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*To*: orion@mscc.huji.ac.il*Subject*: Re: orion-list Radiocarbon*From*: Sigrid Peterson <petersig@ccat.sas.upenn.edu>*Date*: Fri, 3 Sep 1999 01:39:24 -0400 (EDT)*Reply-To*: orion@mscc.huji.ac.il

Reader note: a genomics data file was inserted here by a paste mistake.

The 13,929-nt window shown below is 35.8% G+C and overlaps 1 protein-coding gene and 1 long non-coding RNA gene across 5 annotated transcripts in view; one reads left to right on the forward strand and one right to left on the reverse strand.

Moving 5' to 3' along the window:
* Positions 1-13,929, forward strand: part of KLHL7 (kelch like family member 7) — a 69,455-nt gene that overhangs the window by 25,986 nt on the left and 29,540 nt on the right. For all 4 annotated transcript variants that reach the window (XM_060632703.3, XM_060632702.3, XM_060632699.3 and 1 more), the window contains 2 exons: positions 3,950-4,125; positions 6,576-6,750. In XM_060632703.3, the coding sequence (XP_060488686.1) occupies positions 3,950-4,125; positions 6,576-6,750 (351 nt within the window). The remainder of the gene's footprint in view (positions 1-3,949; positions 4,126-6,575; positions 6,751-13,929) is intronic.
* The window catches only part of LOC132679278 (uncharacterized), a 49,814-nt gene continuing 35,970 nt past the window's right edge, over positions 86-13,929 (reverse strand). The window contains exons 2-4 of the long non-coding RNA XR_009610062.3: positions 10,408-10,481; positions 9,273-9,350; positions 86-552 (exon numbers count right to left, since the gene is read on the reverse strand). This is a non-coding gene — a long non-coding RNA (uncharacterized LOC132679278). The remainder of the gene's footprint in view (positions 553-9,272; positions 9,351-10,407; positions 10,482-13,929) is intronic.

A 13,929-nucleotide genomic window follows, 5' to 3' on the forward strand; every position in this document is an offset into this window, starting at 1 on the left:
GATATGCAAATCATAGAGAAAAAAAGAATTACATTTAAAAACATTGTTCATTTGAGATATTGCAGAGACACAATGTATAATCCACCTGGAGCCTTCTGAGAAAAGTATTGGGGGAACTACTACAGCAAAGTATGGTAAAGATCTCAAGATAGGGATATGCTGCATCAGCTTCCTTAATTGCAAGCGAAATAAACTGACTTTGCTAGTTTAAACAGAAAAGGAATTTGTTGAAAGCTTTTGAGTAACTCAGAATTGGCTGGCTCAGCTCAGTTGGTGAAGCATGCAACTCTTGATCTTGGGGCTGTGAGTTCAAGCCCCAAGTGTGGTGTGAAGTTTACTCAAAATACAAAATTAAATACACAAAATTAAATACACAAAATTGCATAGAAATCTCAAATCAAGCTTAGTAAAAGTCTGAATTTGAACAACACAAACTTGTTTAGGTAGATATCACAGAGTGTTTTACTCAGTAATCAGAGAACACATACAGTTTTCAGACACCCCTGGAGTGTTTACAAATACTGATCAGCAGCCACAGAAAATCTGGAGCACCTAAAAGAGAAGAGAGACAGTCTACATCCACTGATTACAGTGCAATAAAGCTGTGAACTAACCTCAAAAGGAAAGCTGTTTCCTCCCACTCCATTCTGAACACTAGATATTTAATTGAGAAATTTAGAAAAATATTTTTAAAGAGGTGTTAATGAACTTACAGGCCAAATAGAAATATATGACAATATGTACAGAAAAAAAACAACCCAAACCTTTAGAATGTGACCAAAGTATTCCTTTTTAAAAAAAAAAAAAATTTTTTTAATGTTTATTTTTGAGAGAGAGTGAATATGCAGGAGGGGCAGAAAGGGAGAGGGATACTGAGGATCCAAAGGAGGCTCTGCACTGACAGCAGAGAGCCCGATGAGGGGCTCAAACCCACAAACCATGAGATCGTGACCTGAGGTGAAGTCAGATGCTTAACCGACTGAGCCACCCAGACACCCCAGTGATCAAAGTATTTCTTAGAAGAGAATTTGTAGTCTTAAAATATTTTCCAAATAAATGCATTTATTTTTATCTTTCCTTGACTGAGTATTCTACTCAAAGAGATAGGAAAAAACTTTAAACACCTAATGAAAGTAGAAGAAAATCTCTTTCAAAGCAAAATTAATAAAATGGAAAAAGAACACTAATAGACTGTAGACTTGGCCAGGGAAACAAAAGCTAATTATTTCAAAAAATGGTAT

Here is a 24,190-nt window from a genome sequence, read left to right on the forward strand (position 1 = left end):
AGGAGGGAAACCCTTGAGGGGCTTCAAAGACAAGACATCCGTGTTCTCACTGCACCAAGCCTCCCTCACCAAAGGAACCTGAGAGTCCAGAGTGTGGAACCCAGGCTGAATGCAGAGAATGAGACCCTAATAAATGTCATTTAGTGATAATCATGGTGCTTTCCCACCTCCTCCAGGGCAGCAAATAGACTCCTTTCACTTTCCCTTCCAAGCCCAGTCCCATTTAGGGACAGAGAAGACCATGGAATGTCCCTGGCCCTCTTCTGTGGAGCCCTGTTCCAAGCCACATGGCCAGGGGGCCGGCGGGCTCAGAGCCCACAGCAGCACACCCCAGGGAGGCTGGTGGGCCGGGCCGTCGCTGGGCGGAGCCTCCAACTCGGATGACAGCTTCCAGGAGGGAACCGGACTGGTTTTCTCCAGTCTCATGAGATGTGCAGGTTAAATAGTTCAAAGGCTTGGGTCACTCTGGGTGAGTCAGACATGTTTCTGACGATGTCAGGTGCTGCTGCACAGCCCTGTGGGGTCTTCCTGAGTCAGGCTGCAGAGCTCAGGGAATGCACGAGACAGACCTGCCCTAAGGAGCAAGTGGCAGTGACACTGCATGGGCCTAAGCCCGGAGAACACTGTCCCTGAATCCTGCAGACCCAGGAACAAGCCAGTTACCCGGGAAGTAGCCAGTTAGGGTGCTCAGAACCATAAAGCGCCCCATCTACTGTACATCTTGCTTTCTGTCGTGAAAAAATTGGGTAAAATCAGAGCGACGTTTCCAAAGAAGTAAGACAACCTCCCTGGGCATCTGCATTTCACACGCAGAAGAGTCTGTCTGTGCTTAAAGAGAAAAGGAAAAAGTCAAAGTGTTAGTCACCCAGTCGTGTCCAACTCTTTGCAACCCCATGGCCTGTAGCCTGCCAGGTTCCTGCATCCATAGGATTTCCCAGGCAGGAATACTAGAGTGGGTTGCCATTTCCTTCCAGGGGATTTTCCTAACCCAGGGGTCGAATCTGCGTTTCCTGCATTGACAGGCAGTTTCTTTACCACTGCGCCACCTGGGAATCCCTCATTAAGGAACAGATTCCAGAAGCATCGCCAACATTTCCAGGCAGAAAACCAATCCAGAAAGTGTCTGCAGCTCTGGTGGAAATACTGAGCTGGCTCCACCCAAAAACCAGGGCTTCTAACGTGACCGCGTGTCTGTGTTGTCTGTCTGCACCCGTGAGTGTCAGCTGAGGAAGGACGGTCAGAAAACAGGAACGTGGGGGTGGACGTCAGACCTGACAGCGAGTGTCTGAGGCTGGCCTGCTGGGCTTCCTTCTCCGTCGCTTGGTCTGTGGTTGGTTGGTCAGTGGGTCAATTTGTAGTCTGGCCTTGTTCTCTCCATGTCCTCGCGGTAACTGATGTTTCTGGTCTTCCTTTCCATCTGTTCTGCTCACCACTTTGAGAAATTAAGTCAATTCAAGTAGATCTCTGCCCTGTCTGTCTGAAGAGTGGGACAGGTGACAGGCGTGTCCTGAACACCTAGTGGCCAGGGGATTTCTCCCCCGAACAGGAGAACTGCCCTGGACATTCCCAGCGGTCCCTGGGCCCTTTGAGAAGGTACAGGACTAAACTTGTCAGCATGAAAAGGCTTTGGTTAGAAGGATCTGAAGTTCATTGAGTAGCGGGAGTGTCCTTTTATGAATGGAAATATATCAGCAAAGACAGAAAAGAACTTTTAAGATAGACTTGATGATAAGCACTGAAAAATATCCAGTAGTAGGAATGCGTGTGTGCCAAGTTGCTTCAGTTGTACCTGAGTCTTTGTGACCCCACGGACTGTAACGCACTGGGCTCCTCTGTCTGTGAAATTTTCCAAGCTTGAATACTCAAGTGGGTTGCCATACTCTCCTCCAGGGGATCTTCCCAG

In my post of Tuesday 31 August 1999, 5:37 GMT, I was struggling to rethink Greg's research questions, and then to answer his challenge to disconfirm the 63 BCE date, and then to reframe the question in terms compatible with the scientific method, without benefit of Greg's article. I didn't succeed very well, and in the process I misstated some of the data. As Steve Goranson was kind enough to point out, and I will probably discover when I do get a copy of Greg's article, of the 19 two-sigma ranges for the data divide opposite to the way I stated them, five (5) fall entirely after 63 BCE, one (1) is entirely before 63 BCE, and 13 overlap the date. In terms of categorical purity, with non-overlapping ranges designating the categories, and dividing them at 63 BCE, we could make the following table. The test of the hypothesis is a comparison of the count of observed cases, the actual data, versus the expected cases, i.e. the way the data would fall if there were no significance to the categories Before and After (63 BCE, or thereabouts). Before 63 BCE After 63 BCE ^^^^^^^^^^^^^^^^^^^^^^^^^^^^^^^^^^ Observed 1 Observed 5 Expected 3 Expected 3 Again, the Expected values are the actual count of ranges that fall completely and exclusively in the categories before and after 63 BCE. And the Expected values are the hypothetical count of ranges that would fall in the two exclusive categories under conditions of randomness. The statistical test is significant at the 90% confidence level, that is, 10% of the time the results could be due to chance factors, rather than the specific division into categories based on ranges falling to either side of 63 BCE. This trends towards disconfirming the hypothesis of the deposit of all texts before 63 BCE. Ah, but what happened to the 13 cases that overlap 63 BCE? There can perhaps be a clear mathematical way to deal with those, but I'll have to see what the actual ranges are. Penn's campus is undergoing so much building and renovation that I can't get into the Library to get a copy of the Greg's article, which would have the data I need. I *do read the discussions. One of the recent considerations, expressed both the Greg and by Russell Gmirkin, has been to move as many of the 5 ranges that fall (a little) later than 63 BCE, into the range where they overlap 63 BCE. To pretend, in other words, that 13 data ranges that overlap 63 BCE are really 18 or 19. Greg had a statement on August 14th that almost caught on to the concept that scientific truth doesn't require 100% of the cases to fall in the range of possibility. >From Greg Doudna Aug 14, 1999 02:23:38 pm > Although I don't have figures to quote, a study of major > archaeological contexts with known dates and batteries > of radiocarbon datings would likely show in almost every > case one or more individual radiocarbon dates from that > context _later_ than the true dating of that context. This is > so very frequent that it is simply expected. Typically in a > battery with ten items eight will come up in agreement and > establish the age, and two will be inexplicably significantly > out in one or the other direction--and no one will know why. > Actual reasons can range from anything from > archaeologist/lab error in identification to sample > contamination, but in most cases there simply never is > any explanation. It just disagrees with massive other > evidence, Up until this point, I agree (100% ;-) ). > and therefore is rejected. Perhaps by non-scientists, because that seems to be what the discussion has been about. Scientifically, it is random error. Statistical tests can tell us whether the random error produces *so much* noise that the trends are obscured, or whether there is a clear trend in the data. We want *confidence in that clear trend in the data, rather than 100% certainty--which would indicate that something is wrong. Most of this, I hope, is digestible. More when I've got the data from Greg's article. Sigrid Peterson UPenn petersig@ccat.sas.upenn.edu For private reply, e-mail to petersig@ccat.sas.upenn.edu (Sigrid Peterson) ---------------------------------------------------------------- To unsubscribe from Orion, e-mail to majordomo@panda.mscc.huji.ac.il with the message: "unsubscribe Orion." For more information on the Orion Center or for Orion archives, visit our web site http://orion.mscc.huji.ac.il.

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